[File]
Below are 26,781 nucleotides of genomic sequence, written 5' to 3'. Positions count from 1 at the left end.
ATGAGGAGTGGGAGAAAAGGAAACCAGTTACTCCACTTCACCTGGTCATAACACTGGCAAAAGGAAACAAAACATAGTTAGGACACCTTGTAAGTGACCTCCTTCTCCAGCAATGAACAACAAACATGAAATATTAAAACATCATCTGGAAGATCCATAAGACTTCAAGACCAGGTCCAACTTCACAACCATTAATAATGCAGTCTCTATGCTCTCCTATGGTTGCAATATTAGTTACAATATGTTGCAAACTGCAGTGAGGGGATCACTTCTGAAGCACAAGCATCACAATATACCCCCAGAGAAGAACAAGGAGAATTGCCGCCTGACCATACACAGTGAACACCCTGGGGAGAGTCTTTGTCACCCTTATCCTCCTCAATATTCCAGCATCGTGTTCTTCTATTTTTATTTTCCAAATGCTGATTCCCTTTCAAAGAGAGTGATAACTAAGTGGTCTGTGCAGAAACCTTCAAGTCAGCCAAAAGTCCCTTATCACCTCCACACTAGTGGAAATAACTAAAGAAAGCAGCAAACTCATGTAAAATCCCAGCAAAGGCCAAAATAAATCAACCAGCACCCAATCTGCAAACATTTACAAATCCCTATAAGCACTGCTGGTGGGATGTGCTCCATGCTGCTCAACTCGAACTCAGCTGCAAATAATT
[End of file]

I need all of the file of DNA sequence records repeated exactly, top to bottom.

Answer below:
Below are 26,781 nucleotides of genomic sequence, written 5' to 3'. Positions count from 1 at the left end.
ATGAGGAGTGGGAGAAAAGGAAACCAGTTACTCCACTTCACCTGGTCATAACACTGGCAAAAGGAAACAAAACATAGTTAGGACACCTTGTAAGTGACCTCCTTCTCCAGCAATGAACAACAAACATGAAATATTAAAACATCATCTGGAAGATCCATAAGACTTCAAGACCAGGTCCAACTTCACAACCATTAATAATGCAGTCTCTATGCTCTCCTATGGTTGCAATATTAGTTACAATATGTTGCAAACTGCAGTGAGGGGATCACTTCTGAAGCACAAGCATCACAATATACCCCCAGAGAAGAACAAGGAGAATTGCCGCCTGACCATACACAGTGAACACCCTGGGGAGAGTCTTTGTCACCCTTATCCTCCTCAATATTCCAGCATCGTGTTCTTCTATTTTTATTTTCCAAATGCTGATTCCCTTTCAAAGAGAGTGATAACTAAGTGGTCTGTGCAGAAACCTTCAAGTCAGCCAAAAGTCCCTTATCACCTCCACACTAGTGGAAATAACTAAAGAAAGCAGCAAACTCATGTAAAATCCCAGCAAAGGCCAAAATAAATCAACCAGCACCCAATCTGCAAACATTTACAAATCCCTATAAGCACTGCTGGTGGGATGTGCTCCATGCTGCTCAACTCGAACTCAGCTGCAAATAATT